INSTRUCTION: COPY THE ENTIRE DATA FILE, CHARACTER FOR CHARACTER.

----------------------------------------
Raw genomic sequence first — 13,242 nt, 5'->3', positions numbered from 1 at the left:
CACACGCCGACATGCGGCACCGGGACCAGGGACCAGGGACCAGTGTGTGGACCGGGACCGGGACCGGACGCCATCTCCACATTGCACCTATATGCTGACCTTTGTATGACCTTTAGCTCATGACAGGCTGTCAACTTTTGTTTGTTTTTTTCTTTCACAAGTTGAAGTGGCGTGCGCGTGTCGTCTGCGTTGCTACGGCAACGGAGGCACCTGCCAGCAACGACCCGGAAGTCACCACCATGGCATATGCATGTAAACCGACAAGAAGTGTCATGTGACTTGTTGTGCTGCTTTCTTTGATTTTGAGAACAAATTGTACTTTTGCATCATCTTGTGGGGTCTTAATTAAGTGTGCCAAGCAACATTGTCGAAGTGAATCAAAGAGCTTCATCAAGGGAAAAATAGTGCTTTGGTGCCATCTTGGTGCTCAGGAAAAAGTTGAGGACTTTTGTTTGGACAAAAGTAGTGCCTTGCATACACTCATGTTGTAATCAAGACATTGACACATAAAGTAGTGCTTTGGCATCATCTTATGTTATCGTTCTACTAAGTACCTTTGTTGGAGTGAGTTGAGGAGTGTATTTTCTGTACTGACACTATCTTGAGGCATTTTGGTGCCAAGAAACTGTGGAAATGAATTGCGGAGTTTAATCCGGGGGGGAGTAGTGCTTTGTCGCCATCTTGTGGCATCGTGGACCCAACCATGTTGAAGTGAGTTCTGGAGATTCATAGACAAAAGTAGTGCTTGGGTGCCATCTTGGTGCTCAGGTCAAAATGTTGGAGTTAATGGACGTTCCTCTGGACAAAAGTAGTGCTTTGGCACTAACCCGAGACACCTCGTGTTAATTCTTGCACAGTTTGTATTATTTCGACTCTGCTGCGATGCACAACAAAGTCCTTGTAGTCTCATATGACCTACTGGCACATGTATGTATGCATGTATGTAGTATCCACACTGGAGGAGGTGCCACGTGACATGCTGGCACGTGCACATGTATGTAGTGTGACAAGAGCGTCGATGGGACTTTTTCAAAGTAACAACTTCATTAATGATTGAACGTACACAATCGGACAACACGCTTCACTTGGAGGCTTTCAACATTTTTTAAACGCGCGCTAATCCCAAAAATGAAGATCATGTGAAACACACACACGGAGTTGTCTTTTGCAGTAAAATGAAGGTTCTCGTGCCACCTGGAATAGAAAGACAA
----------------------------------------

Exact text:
Raw genomic sequence first — 13,242 nt, 5'->3', positions numbered from 1 at the left:
CACACGCCGACATGCGGCACCGGGACCAGGGACCAGGGACCAGTGTGTGGACCGGGACCGGGACCGGACGCCATCTCCACATTGCACCTATATGCTGACCTTTGTATGACCTTTAGCTCATGACAGGCTGTCAACTTTTGTTTGTTTTTTTCTTTCACAAGTTGAAGTGGCGTGCGCGTGTCGTCTGCGTTGCTACGGCAACGGAGGCACCTGCCAGCAACGACCCGGAAGTCACCACCATGGCATATGCATGTAAACCGACAAGAAGTGTCATGTGACTTGTTGTGCTGCTTTCTTTGATTTTGAGAACAAATTGTACTTTTGCATCATCTTGTGGGGTCTTAATTAAGTGTGCCAAGCAACATTGTCGAAGTGAATCAAAGAGCTTCATCAAGGGAAAAATAGTGCTTTGGTGCCATCTTGGTGCTCAGGAAAAAGTTGAGGACTTTTGTTTGGACAAAAGTAGTGCCTTGCATACACTCATGTTGTAATCAAGACATTGACACATAAAGTAGTGCTTTGGCATCATCTTATGTTATCGTTCTACTAAGTACCTTTGTTGGAGTGAGTTGAGGAGTGTATTTTCTGTACTGACACTATCTTGAGGCATTTTGGTGCCAAGAAACTGTGGAAATGAATTGCGGAGTTTAATCCGGGGGGGAGTAGTGCTTTGTCGCCATCTTGTGGCATCGTGGACCCAACCATGTTGAAGTGAGTTCTGGAGATTCATAGACAAAAGTAGTGCTTGGGTGCCATCTTGGTGCTCAGGTCAAAATGTTGGAGTTAATGGACGTTCCTCTGGACAAAAGTAGTGCTTTGGCACTAACCCGAGACACCTCGTGTTAATTCTTGCACAGTTTGTATTATTTCGACTCTGCTGCGATGCACAACAAAGTCCTTGTAGTCTCATATGACCTACTGGCACATGTATGTATGCATGTATGTAGTATCCACACTGGAGGAGGTGCCACGTGACATGCTGGCACGTGCACATGTATGTAGTGTGACAAGAGCGTCGATGGGACTTTTTCAAAGTAACAACTTCATTAATGATTGAACGTACACAATCGGACAACACGCTTCACTTGGAGGCTTTCAACATTTTTTAAACGCGCGCTAATCCCAAAAATGAAGATCATGTGAAACACACACACGGAGTTGTCTTTTGCAGTAAAATGAAGGTTCTCGTGCCACCTGGAATAGAAAGACAA